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Is it time to standardize fine needle aspiration of gall bladder lesions and what city name it will be stamped with?

Address: Department of Pathology, Microbiology, and Forensic Medicine, School of Medicine, The University of Jordan, Amman, Jordan
Corresponding author

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This article was originally published by Medknow Publications & Media Pvt Ltd and was migrated to Scientific Scholar after the change of Publisher.

In the current era of “Total Quality Management”, all stake holders in health care are trying their best to improve the standards of care coupled with attempts to reduce cost.[123] Although, almost all experts in the field of health care quality agree that creating and applying additional quality standards may add some extra cost; many strongly believe that long term benefits would balance these initial financial restrains.[34] The quality care trends are highly infectious and pathology and laboratory medicine is not an exception. The art and science of cytopathology has been a leader in the field of standardization as we witnessed the level of quality in the Bethesda systems for the “Pap test” and thyroid in addition to the Paris system for urine cytology and the recent addition of Milan system for salivary gland cytology.[5678]

In the current issue of CytoJournal, Chandra et al. attempted to plant the initial seeds to standardize the terminology of aspirate smears from gall bladder lesions.[9] They retrospectively reviewed 433 fine needle aspirate smears from gall bladder lesions in their institutions followed up by cytohistological correlation analysis for 93 cases where tissue diagnosis was available with a cytohistological concordance of 94%. Their cytomorphological review included objective analysis of multiple parameters. These included architectural patterns, cellular morphology, nuclear features and the type of background material. Similar to the terminology utilized in other systems; they proposed 5 distinct major categories: Category I: Inadequate, Category II: Benign, Category III: Atypical, Category IV) Atypical suggestive or suspicious for malignancy, and Category V: Malignant. The inadequate category in this study comprised 7.8% which is essentially an acceptable rate given the peculiarities of these aspirates where in few cases the procurement of diagnostic material is either acellular or unsatisfactory to make a reasonable interpretation. The second category was the essentially the negative cases where the interpretation included reactive cases, inflammatory conditions and benign neoplasms. And this category comprised 11.5% of their cases. Almost less than 10% of the cases represented the equivocal cases where definitive diagnosis could not be reached. The first one is the atypical category where the atypia was mild enough not to raise suspicious of malignancy and the authors recommended repeat aspiration taking into consideration the clinical and radiological features of these patients. The second one of this group is those cases where there was enough atypia crossing the threshold to raise suspicion of malignancy. Although the authors placed these categories in an equivocal box; we believe that their low rate (less than 10% for both category III and IV) is quite reasonable. Consequently; the follow up approach would likely depend on the degree of clinical and radiological suspicion of such cases where repeat aspiration or tissue biopsy would give a more definitive diagnosis. The fifth category was the positive cases where the cytomorphological criteria were met and this group was the most common where it comprised 71% of the study population cases.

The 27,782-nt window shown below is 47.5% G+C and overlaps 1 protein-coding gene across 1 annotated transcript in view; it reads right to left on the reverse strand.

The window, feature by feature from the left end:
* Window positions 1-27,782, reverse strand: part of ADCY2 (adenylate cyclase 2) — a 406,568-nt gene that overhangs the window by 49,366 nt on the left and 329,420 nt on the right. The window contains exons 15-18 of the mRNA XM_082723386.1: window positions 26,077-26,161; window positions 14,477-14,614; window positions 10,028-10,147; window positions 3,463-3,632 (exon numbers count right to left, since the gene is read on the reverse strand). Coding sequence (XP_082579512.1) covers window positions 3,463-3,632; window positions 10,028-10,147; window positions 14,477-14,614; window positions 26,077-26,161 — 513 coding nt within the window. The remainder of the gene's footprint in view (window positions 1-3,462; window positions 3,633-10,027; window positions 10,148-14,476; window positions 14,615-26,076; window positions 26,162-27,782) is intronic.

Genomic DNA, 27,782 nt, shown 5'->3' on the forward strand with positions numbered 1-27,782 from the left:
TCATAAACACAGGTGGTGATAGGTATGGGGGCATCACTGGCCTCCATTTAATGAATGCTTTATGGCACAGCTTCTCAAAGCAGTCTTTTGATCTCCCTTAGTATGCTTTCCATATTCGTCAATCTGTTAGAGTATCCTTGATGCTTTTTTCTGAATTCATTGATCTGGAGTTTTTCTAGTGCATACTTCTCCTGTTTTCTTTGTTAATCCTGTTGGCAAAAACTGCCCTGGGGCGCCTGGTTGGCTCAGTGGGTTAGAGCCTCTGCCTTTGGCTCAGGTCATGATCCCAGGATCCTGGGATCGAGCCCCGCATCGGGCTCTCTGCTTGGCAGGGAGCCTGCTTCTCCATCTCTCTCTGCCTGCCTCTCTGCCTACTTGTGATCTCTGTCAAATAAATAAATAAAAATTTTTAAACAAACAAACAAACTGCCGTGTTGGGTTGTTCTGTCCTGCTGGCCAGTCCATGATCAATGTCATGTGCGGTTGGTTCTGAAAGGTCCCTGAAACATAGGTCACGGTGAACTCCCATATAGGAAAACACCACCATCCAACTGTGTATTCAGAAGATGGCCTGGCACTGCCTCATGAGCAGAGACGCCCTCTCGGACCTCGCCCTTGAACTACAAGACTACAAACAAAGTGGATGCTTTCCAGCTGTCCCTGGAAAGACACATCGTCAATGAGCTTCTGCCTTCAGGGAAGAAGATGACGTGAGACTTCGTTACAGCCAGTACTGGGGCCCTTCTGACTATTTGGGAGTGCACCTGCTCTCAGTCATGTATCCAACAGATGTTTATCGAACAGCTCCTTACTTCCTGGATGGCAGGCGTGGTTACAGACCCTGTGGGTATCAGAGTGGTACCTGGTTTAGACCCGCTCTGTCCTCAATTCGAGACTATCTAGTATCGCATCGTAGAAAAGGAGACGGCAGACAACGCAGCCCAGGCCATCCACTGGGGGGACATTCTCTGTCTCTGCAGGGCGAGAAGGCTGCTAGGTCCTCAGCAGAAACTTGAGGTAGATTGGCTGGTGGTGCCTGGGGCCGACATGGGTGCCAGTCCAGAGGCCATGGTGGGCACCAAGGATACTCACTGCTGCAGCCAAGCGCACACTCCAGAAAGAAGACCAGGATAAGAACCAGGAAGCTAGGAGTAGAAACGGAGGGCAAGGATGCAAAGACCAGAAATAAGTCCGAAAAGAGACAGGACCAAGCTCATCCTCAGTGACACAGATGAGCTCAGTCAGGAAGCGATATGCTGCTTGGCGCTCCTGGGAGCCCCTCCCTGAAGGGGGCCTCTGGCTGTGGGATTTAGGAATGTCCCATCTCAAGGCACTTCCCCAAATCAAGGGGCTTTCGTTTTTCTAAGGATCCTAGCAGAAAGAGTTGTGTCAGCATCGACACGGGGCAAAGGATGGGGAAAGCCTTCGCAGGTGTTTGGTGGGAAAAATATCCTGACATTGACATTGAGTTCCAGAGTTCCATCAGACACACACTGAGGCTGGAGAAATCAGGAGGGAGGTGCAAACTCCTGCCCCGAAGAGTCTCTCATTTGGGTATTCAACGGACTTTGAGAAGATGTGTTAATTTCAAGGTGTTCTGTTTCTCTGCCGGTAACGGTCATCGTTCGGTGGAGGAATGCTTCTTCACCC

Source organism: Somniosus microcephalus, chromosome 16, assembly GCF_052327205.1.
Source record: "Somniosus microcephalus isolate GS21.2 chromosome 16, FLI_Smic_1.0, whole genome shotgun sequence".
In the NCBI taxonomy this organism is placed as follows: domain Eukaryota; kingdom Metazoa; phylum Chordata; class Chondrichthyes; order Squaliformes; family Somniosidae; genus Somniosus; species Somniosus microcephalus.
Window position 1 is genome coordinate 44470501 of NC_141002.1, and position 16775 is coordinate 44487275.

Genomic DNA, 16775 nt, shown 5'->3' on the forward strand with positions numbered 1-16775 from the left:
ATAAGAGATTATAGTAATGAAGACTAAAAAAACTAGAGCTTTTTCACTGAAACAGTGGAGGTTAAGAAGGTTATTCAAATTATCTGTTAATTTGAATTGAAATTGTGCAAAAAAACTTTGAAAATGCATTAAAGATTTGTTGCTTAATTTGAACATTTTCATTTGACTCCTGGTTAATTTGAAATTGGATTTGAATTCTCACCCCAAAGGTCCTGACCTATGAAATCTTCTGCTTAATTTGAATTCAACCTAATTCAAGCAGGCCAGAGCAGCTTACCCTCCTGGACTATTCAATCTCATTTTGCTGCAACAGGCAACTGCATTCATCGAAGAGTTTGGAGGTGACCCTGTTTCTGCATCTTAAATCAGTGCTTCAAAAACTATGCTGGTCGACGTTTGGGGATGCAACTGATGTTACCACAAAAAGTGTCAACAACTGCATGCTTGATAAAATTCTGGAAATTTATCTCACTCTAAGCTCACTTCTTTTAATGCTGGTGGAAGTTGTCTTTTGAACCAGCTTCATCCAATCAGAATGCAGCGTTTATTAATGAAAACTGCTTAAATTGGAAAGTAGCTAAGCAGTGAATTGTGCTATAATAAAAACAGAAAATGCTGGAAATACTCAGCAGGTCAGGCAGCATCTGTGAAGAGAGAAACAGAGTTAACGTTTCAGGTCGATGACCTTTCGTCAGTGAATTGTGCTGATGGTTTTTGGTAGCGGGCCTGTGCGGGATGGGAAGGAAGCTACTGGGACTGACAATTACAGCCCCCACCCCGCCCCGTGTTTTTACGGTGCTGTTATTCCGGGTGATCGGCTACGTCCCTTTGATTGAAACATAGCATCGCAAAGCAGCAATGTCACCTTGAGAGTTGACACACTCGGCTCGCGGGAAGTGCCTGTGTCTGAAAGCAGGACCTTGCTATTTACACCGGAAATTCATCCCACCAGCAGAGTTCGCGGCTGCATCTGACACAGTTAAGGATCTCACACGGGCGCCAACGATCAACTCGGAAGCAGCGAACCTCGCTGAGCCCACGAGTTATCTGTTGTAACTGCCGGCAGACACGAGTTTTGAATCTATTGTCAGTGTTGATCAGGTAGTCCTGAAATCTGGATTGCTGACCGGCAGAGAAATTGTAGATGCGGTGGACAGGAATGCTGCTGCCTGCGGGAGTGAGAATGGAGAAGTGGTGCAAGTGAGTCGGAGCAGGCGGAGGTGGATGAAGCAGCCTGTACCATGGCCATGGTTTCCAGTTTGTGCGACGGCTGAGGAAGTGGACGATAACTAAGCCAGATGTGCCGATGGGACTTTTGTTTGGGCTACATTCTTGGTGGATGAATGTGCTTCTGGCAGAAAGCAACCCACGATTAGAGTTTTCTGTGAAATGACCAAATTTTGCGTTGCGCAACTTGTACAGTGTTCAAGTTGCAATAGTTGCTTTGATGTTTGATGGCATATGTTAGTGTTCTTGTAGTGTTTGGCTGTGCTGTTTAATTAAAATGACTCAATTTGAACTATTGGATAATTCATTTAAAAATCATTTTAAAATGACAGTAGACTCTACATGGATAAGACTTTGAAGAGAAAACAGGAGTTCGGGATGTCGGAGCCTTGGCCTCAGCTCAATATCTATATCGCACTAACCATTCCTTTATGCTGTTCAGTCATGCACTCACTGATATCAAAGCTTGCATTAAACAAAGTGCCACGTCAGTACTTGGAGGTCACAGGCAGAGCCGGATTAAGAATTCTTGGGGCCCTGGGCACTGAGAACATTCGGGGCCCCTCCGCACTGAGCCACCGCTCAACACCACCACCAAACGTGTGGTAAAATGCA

The authors went further and tried to sub-classify their positive cases into a more specific diagnosis of malignancy including papillary, mucinous, small cell and poorly differentiated carcinoma. This latest attempt by authors, although sometimes helpful, we believe that this additional sub-classification might be included in a final comment, rather in the main stem diagnosis.

As expected, the lowest concordance rate was for category IV (80% cytohistological concordance rate), where 4 cases revealed a benign diagnosis. However, and as mentioned before, this category was relatively small and only comprised 4.3% of the study population. A previous trial to utilize the WHO histological classification of gall bladder carcinoma was attempted on a comparable number of cases but without delving into standardizing the terminology.[10]

In conclusion; the authors are commended in their attempt to standardize the interpretation categories for gall bladder lesions fine needle aspiration cytology. The study was based on objective cytomorphological criteria emphasizing evidence-based cytology.[11] We hope that this study will entice more efforts to add on the current authors findings. If the domino effect prevails here; it will be interesting to see which name this gall bladder cytology system will carry.

The authors are to be commended on their efforts on this well-written manuscript and their attempt to entice standardization of gall bladder lesions FNA.


The authors declare that they have no competing interests.

LIST OF ABBREVIATIONS (In alphabetic order)

FNA – Fine needle aspiration

Pap – Papanicolaou.


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